The dog training reward system is one of the oldest methods of dog training. It is possible that reward training for dogs has been around as long as there have been dogs to train. Early humans used some informal kind of reward training when taming the wolf pups that evolved into modern dogs.
Principles of modern reward training date back many decades. However, “reward dog training” has enjoyed popularity for the past 10 or 15 years.
Reward training enthusiasts are less enthusiastic about other methods of dog training, such as the traditional lead and collar dog training method. The best approach to training any individual dog is often a combination of lead and reward training.
A dog training method that works perfectly for one dog may be t inappropriate for another. Some dogs respond to reward training and not at all to lead training, while others respond to lead training and are not at all motivated by reward training. Most dogs fall somewhere in the middle of these two extremes.
Clicker training is one of the most popular forms of dog reward training. While clicker training is not the answer for every dog, it can be an effective method of training many dogs. In clicker training, the dog is taught to associate a clicking sound with a reward, like a treat. The trainer clicks the clicker when the dog does something good, followed immediately by a treat. Eventually, the dog learns to respond to the clicker alone.
Most reward training uses some sort of food reward, or a reward that is associated with getting food. In most cases, complex behaviours can only be taught using this kind of positive reinforcement. You will find that the people who train dogs for movies and television use reward training almost exclusively.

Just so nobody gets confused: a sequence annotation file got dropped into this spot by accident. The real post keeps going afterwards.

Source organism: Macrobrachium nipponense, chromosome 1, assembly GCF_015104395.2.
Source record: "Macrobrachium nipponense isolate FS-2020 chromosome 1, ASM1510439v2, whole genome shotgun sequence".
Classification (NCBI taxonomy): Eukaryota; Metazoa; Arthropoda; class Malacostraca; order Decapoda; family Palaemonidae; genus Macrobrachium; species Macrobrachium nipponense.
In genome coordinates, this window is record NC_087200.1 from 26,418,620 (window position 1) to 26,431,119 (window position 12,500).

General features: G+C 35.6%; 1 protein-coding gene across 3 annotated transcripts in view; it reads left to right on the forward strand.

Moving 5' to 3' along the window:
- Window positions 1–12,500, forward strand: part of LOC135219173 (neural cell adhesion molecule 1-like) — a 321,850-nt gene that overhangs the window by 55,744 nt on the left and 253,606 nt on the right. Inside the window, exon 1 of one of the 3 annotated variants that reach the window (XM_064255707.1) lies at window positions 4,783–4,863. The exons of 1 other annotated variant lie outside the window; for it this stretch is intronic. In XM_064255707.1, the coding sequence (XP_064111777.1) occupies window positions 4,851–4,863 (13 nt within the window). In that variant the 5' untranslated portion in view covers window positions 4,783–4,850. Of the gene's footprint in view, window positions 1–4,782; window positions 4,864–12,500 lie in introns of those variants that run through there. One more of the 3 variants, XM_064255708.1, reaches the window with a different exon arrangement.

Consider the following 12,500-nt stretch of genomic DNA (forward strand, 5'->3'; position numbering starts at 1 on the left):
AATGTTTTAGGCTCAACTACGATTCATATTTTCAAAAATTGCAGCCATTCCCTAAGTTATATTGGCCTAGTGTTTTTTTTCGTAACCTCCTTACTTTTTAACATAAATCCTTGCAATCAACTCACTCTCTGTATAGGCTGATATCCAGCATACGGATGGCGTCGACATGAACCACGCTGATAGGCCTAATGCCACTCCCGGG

Police & Military
Reward training is used in all forms of dog training, including police work and military applications. Most scent detection, tracking and police dogs are trained using some form of reward training. Reward training is also a very effective way to teach many basic obedience commands.
Reward training often incorporates the use of a lure (e.g. food) in order to get the dog into the position desired by the trainer. The lure is used to get the dog to perform the desired behaviour on his or her own and of his or her own free will. It makes sense to get the dog to perform the desired behaviour without any physical intervention on the part of the handler. Getting the dog to perform a behaviour without being touched is important.
After the dog has performed the desired behaviour, it is given a reward, also called a positive reinforcement. Treats are often used as reinforcers, but praise, such as “good dog” or a pat on the head, can also be effective rewards.
Outside Safety Zones
Many dog trainers make the mistake of only training the dog inside the house or back yard, and only when the handler is there. In order to become a reliably trained companion, the dog must be taken outside the confines of its safety zone and introduced to novel situations.
It is important to teach the dog to pay attention to the handler at all times. Having the attention of the dog means having control of the dog. Reward training is very effective at getting the respect and the attention of the dog when used properly.